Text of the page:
A new literacy campaign, stORytime, which aims at saying more than “Read to your child,” was launched at Bridger Elementary in southeast Portland.
Gov. John Kitzhaber and Umqua Bank Ray Davis launched the campaign on Sept. 19.
Some children come into elementary school equipped with the essentials to progress their reading: knowledge of the alphabet, letter shapes and sounds, and familiarity of books. Other children do not have those pre-literacy skills.
Oregon Chief Education Officer Nancy Golden worked on ways to counteract this problem. “She wants to inform and motivate the people best positioned to help young children ramp up to reading: their parents,” according to The Oregonian.
Golden said that some parents are not strong readers and feel intimidated when given the advice that they must be the ones to equip their children with complex pre-literacy skills, which is why “stORytime” is about promoting the value of telling stories to children.
The message of stORytime is that singing with, telling stories to and talking while playing with young children builds their vocabularies and fosters other important literacy skills.
Although the campaign was launched in Portland, it will focus on five communities that face higher poverty and other challenges.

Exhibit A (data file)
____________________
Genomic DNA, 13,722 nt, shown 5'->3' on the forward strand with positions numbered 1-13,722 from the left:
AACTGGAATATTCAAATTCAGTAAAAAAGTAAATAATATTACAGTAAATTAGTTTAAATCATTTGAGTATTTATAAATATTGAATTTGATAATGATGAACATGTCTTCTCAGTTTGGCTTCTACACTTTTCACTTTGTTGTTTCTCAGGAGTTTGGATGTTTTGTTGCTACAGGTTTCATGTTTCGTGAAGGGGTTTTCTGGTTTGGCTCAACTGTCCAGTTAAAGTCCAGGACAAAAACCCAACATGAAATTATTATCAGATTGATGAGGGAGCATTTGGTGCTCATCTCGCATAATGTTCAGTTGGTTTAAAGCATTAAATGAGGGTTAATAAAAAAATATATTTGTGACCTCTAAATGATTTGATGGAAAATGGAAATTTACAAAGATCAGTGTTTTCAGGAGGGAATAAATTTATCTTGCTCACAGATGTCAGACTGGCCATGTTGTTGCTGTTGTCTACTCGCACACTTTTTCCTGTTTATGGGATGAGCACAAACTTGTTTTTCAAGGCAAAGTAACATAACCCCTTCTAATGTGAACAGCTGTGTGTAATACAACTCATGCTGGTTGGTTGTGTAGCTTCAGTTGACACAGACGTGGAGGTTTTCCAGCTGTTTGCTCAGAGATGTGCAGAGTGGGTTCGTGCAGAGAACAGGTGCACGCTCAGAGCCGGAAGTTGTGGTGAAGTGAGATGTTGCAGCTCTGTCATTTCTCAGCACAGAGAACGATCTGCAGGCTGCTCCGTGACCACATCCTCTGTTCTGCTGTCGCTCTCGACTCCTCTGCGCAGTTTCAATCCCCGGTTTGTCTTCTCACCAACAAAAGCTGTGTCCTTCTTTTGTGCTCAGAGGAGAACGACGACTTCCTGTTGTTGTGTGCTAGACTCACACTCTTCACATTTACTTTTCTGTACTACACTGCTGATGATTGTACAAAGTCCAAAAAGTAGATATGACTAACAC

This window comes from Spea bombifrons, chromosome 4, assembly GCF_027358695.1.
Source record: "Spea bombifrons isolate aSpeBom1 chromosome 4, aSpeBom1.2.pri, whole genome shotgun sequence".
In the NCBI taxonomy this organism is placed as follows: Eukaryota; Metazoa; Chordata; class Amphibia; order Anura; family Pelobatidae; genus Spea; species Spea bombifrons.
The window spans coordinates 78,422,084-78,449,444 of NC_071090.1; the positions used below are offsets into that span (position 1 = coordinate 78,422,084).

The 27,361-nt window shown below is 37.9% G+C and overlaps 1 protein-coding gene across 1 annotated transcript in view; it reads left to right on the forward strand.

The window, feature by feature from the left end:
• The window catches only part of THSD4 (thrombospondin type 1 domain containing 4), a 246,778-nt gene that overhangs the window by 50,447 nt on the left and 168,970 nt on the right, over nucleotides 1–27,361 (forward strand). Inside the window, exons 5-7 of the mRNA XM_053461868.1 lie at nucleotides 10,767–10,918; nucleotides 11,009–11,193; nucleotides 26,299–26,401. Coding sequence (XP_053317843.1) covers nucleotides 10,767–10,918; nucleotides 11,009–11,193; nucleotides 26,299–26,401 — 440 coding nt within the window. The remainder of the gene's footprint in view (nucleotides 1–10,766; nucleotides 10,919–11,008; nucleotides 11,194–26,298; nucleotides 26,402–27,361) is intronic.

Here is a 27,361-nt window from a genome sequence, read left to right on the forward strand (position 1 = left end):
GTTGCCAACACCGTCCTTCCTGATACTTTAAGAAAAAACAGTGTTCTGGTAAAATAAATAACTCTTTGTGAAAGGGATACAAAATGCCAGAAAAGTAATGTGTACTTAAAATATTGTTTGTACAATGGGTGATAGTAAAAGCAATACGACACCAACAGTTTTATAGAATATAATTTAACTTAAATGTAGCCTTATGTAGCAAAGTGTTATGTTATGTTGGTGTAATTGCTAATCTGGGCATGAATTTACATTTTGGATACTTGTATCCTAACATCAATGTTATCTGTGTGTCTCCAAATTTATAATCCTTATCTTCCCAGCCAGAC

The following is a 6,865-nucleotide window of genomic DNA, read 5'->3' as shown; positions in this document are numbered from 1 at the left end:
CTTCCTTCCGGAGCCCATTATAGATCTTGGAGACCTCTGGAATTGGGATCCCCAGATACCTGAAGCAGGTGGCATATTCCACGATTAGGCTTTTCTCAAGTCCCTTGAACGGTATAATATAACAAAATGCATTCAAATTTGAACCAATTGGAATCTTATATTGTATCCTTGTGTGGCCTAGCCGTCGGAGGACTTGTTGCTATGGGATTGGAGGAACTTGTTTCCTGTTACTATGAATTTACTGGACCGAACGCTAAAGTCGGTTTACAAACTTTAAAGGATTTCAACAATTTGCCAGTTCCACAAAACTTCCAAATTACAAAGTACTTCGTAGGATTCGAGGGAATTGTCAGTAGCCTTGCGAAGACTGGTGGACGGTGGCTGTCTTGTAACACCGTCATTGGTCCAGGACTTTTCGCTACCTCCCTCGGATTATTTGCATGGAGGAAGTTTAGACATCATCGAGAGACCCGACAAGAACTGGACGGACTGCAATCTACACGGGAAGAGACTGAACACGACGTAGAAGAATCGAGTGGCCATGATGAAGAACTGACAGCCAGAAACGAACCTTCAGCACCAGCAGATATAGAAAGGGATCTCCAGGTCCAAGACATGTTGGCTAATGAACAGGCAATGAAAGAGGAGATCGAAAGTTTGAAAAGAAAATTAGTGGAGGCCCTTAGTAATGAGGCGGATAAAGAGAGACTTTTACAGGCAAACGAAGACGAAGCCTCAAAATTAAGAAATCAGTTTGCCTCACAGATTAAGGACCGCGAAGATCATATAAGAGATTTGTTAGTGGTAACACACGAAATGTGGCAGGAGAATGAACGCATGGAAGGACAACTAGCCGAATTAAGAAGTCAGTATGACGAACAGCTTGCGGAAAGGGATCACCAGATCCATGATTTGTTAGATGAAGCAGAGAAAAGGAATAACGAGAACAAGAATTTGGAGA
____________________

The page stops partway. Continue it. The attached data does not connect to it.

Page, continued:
The communities include:
- The Reynolds school district in east Multnomah County:
- The Confederated Tribes of the Grande Ronde and Willamin Elementary in Yamhill County
- The Reedsport, North Bend and Coos Bay school districts on the southern Oregon coast
- The Ontario and Vale school districts on the Idaho border
- The Klamath Tribe in Klamath County
According to The Oregonian, Oregon leaders want to avoid last year’s statistics: only 66 percent of Oregon students reached normal reading levels by third grade.
The leaders said it is vital for nearly all Oregon students to reach normal reading levels by third grade.
Golden said for those students who don’t reach their reading level by that time will never reach normal reading levels as adults.